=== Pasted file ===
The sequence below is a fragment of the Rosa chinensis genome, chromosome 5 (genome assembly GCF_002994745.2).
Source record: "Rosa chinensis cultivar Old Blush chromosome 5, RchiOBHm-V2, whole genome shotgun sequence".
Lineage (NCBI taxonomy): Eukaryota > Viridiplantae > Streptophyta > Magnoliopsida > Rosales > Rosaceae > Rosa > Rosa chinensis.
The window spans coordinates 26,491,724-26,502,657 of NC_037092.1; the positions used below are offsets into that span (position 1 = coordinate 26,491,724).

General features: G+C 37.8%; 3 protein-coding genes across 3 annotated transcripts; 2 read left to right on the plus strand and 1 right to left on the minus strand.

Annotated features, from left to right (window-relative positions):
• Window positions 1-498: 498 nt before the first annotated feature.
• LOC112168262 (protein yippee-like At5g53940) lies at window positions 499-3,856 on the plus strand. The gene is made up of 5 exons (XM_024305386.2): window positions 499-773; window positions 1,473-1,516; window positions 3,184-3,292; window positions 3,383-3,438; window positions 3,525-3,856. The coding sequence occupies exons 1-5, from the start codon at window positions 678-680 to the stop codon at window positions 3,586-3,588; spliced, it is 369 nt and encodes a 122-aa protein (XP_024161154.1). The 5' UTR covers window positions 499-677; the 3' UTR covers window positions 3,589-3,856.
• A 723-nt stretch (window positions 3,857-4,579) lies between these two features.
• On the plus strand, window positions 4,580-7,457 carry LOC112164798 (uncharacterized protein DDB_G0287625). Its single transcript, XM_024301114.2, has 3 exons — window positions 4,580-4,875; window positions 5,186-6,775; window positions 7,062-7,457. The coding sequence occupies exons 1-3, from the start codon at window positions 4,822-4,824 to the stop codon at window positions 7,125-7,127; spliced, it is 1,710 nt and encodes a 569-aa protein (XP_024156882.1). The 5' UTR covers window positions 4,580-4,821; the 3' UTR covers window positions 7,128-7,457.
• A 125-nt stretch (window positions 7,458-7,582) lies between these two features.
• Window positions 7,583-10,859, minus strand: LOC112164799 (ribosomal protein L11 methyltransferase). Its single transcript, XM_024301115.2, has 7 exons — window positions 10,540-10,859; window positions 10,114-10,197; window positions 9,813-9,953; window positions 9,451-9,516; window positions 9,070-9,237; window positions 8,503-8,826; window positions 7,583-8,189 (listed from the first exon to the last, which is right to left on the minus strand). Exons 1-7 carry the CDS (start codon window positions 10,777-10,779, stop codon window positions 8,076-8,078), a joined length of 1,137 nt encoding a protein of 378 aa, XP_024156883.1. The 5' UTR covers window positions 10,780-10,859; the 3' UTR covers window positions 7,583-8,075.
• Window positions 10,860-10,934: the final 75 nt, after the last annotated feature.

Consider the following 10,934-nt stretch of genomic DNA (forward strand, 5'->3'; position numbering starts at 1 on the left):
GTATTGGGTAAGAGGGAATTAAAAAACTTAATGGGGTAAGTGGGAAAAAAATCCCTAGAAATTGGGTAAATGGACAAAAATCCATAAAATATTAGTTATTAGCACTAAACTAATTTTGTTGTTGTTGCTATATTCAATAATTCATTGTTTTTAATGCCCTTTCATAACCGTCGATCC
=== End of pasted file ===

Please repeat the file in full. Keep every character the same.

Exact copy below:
The sequence below is a fragment of the Rosa chinensis genome, chromosome 5 (genome assembly GCF_002994745.2).
Source record: "Rosa chinensis cultivar Old Blush chromosome 5, RchiOBHm-V2, whole genome shotgun sequence".
Lineage (NCBI taxonomy): Eukaryota > Viridiplantae > Streptophyta > Magnoliopsida > Rosales > Rosaceae > Rosa > Rosa chinensis.
The window spans coordinates 26,491,724-26,502,657 of NC_037092.1; the positions used below are offsets into that span (position 1 = coordinate 26,491,724).

General features: G+C 37.8%; 3 protein-coding genes across 3 annotated transcripts; 2 read left to right on the plus strand and 1 right to left on the minus strand.

Annotated features, from left to right (window-relative positions):
• Window positions 1-498: 498 nt before the first annotated feature.
• LOC112168262 (protein yippee-like At5g53940) lies at window positions 499-3,856 on the plus strand. The gene is made up of 5 exons (XM_024305386.2): window positions 499-773; window positions 1,473-1,516; window positions 3,184-3,292; window positions 3,383-3,438; window positions 3,525-3,856. The coding sequence occupies exons 1-5, from the start codon at window positions 678-680 to the stop codon at window positions 3,586-3,588; spliced, it is 369 nt and encodes a 122-aa protein (XP_024161154.1). The 5' UTR covers window positions 499-677; the 3' UTR covers window positions 3,589-3,856.
• A 723-nt stretch (window positions 3,857-4,579) lies between these two features.
• On the plus strand, window positions 4,580-7,457 carry LOC112164798 (uncharacterized protein DDB_G0287625). Its single transcript, XM_024301114.2, has 3 exons — window positions 4,580-4,875; window positions 5,186-6,775; window positions 7,062-7,457. The coding sequence occupies exons 1-3, from the start codon at window positions 4,822-4,824 to the stop codon at window positions 7,125-7,127; spliced, it is 1,710 nt and encodes a 569-aa protein (XP_024156882.1). The 5' UTR covers window positions 4,580-4,821; the 3' UTR covers window positions 7,128-7,457.
• A 125-nt stretch (window positions 7,458-7,582) lies between these two features.
• Window positions 7,583-10,859, minus strand: LOC112164799 (ribosomal protein L11 methyltransferase). Its single transcript, XM_024301115.2, has 7 exons — window positions 10,540-10,859; window positions 10,114-10,197; window positions 9,813-9,953; window positions 9,451-9,516; window positions 9,070-9,237; window positions 8,503-8,826; window positions 7,583-8,189 (listed from the first exon to the last, which is right to left on the minus strand). Exons 1-7 carry the CDS (start codon window positions 10,777-10,779, stop codon window positions 8,076-8,078), a joined length of 1,137 nt encoding a protein of 378 aa, XP_024156883.1. The 5' UTR covers window positions 10,780-10,859; the 3' UTR covers window positions 7,583-8,075.
• Window positions 10,860-10,934: the final 75 nt, after the last annotated feature.

Consider the following 10,934-nt stretch of genomic DNA (forward strand, 5'->3'; position numbering starts at 1 on the left):
GTATTGGGTAAGAGGGAATTAAAAAACTTAATGGGGTAAGTGGGAAAAAAATCCCTAGAAATTGGGTAAATGGACAAAAATCCATAAAATATTAGTTATTAGCACTAAACTAATTTTGTTGTTGTTGCTATATTCAATAATTCATTGTTTTTAATGCCCTTTCATAACCGTCGATCC